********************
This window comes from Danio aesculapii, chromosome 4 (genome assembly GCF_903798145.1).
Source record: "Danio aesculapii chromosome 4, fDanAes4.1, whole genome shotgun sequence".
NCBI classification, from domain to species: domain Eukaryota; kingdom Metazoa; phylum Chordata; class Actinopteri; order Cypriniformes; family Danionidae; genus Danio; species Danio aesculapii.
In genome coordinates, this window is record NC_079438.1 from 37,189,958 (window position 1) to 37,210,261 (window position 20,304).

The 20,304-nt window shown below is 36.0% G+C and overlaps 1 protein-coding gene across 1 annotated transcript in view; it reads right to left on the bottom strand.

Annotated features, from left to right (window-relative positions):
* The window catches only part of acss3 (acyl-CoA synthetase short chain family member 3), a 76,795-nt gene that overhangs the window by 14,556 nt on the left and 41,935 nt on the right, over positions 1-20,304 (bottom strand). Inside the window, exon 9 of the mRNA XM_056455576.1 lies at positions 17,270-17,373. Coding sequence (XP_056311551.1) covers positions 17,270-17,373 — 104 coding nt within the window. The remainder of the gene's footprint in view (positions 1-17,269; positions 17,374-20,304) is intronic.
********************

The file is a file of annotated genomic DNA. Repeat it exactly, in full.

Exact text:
This window comes from Danio aesculapii, chromosome 4 (genome assembly GCF_903798145.1).
Source record: "Danio aesculapii chromosome 4, fDanAes4.1, whole genome shotgun sequence".
NCBI classification, from domain to species: domain Eukaryota; kingdom Metazoa; phylum Chordata; class Actinopteri; order Cypriniformes; family Danionidae; genus Danio; species Danio aesculapii.
In genome coordinates, this window is record NC_079438.1 from 37,189,958 (window position 1) to 37,210,261 (window position 20,304).

The 20,304-nt window shown below is 36.0% G+C and overlaps 1 protein-coding gene across 1 annotated transcript in view; it reads right to left on the bottom strand.

Annotated features, from left to right (window-relative positions):
* The window catches only part of acss3 (acyl-CoA synthetase short chain family member 3), a 76,795-nt gene that overhangs the window by 14,556 nt on the left and 41,935 nt on the right, over positions 1-20,304 (bottom strand). Inside the window, exon 9 of the mRNA XM_056455576.1 lies at positions 17,270-17,373. Coding sequence (XP_056311551.1) covers positions 17,270-17,373 — 104 coding nt within the window. The remainder of the gene's footprint in view (positions 1-17,269; positions 17,374-20,304) is intronic.